3/08: Easiest:
Na + Cl to NaCl
atoms, molecules, dozen, gross, mol, molar mass
amu 23, 35.5, 58.5
to
g: 23 g, 35.5 g to 58.5 g
1 mol + 1 mol to 1 mol
thenj
Na(s) + Cl_{2} give 2NaCl
Interpreting Chemical Equations
In class we wrote and balanced a chemical equation for the reaction of gold sulfide (Au with a 3^{+ }charge) with hydrogen gas (H_{2}). The balanced equation below illustrates the important features of the equations
Au_{2}S_{3} + 3 H_{2} > 2 Au + 3 H_{2}S
This chemical equation can be translated into English as follows:
1 molecule of gold sulfide reacts with 3 molecules of hydrogen to produce 2 atoms of gold plus 3 molecules of hydrogen sulfide.
Both sides of a chemical equation, like a mathematical equation, can be multiplied by the same number. The table below shows various amounts of reactants and products that are obtained by multiplying the chemical equation by some number.
multiply by 
Au_{2}S_{3}

3 H_{2}

2 Au

3 H_{2}S

 
1 molecule  3 molecules  2 atoms  3 molecules 
2 
2 molecules  6 molecules  4 atoms  6 molecules 
12 
12 molecules  36 molecules  24 atoms  36 molecules 
OR 
1 DOZEN  3 DOZEN  2 DOZEN  3 DOZEN 
6.02 X 10^{23} 
1(6.02 X 10^{23) }molecules  3 (6.02 x 10^{23}) molecules 
2(6.02 x 10^{23}) atoms 
3(6.02 x 10^{23}) molecules 
OR 
1 mole molecules.  3 moles molecule  2 moles atoms  3 moles molecule 
which equals  490 g  6.0 g  394 g  102 g 
Please note the following:
Stoichiometry
The coefficients in front of balanced chemical equations tell us the number of moles of reactants that react to form a specific number of moles of products. The reaction stoichiometry is the quantitative relations between the amount of reactants consumed and products formed in chemical reactions as depicted in the balanced chemical equations. Stoichimetric relationship can be used to determine that in the chemical reaction below :
Au_{2}S_{3} + 3 H_{2} > 2 Au + 3 H_{2}S
490 g of Au_{2}S_{3} reacts with 6 g H_{2} to give 394 g of Au and 192 g of H_{2}S. (See table above). Simple proportions could be used to determine amounts of gold and hydrogen sulfide produced if the reactants were present at half the amounts listed above.
What would happen, however, if we had 490 g of gold sulfide and 100 g of hydrogen? Or a million g of hydrogen? Clearly not all the hydrogen could react. Hydrogen is in excess and some would be left after the reaction. Gold sulfide is the limiting reagent and the amount of products produced would be determined only by the amount of the gold sulfide, and not the hydrogen.
A simple example of the concept of excess/limiting reagents is illustrated in the model below. You have two different 2D structures, a triangle and a square with a triangular indentation the same size of the triangle. You have 1 square and 4 triangles.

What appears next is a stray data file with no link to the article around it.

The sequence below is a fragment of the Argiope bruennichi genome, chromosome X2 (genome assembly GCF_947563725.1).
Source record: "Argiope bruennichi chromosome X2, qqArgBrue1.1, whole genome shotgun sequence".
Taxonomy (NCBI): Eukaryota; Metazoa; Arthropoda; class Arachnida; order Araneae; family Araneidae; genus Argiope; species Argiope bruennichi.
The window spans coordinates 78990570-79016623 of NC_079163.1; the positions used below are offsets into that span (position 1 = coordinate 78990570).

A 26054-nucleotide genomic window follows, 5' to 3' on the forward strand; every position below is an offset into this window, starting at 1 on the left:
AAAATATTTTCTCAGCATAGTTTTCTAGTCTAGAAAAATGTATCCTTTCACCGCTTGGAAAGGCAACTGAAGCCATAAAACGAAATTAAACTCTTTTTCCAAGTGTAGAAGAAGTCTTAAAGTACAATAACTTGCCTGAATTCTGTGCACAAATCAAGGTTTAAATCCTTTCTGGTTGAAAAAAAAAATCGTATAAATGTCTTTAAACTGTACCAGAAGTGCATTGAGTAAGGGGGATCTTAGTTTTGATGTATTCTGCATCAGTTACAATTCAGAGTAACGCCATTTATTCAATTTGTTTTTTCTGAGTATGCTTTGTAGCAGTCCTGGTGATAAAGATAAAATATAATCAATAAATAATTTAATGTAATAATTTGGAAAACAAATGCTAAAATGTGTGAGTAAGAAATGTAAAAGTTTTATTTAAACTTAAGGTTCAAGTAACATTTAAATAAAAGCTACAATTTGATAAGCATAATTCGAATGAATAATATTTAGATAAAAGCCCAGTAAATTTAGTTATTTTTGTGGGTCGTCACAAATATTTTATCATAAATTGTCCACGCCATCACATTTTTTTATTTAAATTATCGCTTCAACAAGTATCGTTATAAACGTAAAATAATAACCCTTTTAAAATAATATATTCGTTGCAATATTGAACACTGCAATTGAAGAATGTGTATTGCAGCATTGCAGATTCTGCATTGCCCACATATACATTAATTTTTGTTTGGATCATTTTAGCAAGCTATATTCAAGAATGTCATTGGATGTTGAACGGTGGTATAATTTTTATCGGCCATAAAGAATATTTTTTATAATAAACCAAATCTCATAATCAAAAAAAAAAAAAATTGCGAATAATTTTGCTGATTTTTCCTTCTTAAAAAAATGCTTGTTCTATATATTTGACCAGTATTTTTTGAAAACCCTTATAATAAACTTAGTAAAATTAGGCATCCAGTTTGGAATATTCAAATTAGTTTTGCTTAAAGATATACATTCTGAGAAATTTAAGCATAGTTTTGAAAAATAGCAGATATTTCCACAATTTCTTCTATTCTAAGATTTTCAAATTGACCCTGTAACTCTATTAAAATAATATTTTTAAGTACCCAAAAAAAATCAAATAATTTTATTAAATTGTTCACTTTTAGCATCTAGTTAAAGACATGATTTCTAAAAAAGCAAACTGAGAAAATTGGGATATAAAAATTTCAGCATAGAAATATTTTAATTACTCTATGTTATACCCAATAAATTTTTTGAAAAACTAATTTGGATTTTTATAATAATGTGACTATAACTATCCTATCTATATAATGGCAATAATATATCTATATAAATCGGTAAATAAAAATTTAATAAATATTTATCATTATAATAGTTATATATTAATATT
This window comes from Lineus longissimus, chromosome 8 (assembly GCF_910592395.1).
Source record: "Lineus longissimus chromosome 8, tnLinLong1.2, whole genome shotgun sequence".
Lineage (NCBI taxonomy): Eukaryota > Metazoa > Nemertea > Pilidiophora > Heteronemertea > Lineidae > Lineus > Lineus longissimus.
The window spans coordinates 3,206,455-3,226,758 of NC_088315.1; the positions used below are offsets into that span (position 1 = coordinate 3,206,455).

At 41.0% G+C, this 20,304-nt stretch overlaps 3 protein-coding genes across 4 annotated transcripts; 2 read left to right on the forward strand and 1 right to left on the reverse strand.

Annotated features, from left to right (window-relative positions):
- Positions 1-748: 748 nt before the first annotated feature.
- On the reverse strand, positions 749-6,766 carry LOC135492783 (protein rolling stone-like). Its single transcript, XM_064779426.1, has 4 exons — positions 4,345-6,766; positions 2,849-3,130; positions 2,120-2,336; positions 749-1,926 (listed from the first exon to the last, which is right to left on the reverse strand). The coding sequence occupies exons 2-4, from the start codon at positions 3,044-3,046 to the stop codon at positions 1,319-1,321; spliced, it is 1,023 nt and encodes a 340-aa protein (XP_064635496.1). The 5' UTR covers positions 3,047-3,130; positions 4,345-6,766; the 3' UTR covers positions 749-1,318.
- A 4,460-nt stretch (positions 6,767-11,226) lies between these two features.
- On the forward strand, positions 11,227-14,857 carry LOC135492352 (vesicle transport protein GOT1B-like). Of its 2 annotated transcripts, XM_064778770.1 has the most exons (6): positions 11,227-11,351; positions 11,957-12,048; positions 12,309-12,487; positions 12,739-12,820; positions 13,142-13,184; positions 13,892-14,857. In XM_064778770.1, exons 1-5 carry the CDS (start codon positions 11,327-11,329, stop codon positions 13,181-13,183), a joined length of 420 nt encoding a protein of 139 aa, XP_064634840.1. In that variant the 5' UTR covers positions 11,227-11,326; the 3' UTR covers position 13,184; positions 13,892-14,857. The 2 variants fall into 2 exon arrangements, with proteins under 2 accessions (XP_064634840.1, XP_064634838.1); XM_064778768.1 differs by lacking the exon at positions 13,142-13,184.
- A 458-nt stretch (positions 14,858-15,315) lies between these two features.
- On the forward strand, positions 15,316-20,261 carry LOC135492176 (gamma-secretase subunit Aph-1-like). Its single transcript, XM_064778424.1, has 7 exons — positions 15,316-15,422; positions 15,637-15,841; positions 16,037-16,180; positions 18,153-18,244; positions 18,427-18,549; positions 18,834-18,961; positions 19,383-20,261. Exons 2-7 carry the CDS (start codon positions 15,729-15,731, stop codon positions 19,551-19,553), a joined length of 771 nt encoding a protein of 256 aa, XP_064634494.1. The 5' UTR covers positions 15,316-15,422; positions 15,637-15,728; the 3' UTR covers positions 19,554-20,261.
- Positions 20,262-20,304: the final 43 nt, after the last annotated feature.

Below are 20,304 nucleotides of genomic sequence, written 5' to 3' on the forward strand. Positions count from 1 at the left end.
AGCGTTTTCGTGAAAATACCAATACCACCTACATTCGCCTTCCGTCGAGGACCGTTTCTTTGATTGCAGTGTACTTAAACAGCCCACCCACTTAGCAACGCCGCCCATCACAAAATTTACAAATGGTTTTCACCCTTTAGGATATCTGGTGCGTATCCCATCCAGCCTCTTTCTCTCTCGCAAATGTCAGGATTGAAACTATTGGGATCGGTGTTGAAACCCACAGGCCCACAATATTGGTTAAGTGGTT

The triangular indentation is lined with Velcro, and the triangle with the opposite type of Velcro. Now mix them together. Since only one triangle can fit into the indentation in the square, after mixing one squaretriangle "complex" results and 3 triangles are left over. For an obvious chemical example, burn a 10 g piece of coal that is pure carbon in the air. Obviously oxygen in the air is in huge excess and the coal is limiting.
Animation: combustion of a hydrocarbon (excess oxygen)
Animation: combustion of a hydrocarbon (limiting reagent)
Animation: stoichiometry
Quiz: Stoichiometry
Concentration
The concentration of a solution is the mass (in
grams) of a substance that is dissolved in a given volume (in cubic
centimeters or cm^{3) }of solution. The substance that is
dissolved can be a solid (like salt), a liquid (like vinegar), or a
gas (like oxygen or carbon dioxide). Concentration can be found by
dividing the mass of the substance dissolved by the total volume of
solution. This can written in a formula:
concentration = mass of a dissolved substance/volume of
solution.
Expressing Solution Concentrations:
There are different ways to express concentration of a solute dissolved in a solvent. In each way, concentration is expressed as the amount of solute (g, ml,) dissolved in a given amount (g, ml) of SOLUTION. We will consider two different ways to determine concentration  % concentration and Molarity
% concentration ( v/v, or m/v): which can be any of the following
Molarity (M)
The later statement can be seen from the following conversion:
1 M = 1 mol/L = 1 mol/L X 1000 mmol/mol X 1L/1000 mL = 1 mmol/mL
Hence a 0.1 M NaCl solution has 0.1 mole NaCl/L solution or 0.1 mmol NaCl/ml solution. In an analogous fashion 10 g/L = 10 mg/ml
% concentration is used if your main interest is knowing how much solute is in a given amount solution. Molarity units are most often used when you wish to determine changes in the the amounts and concentrations of reactants and products in a chemical reaction that occurs in solution.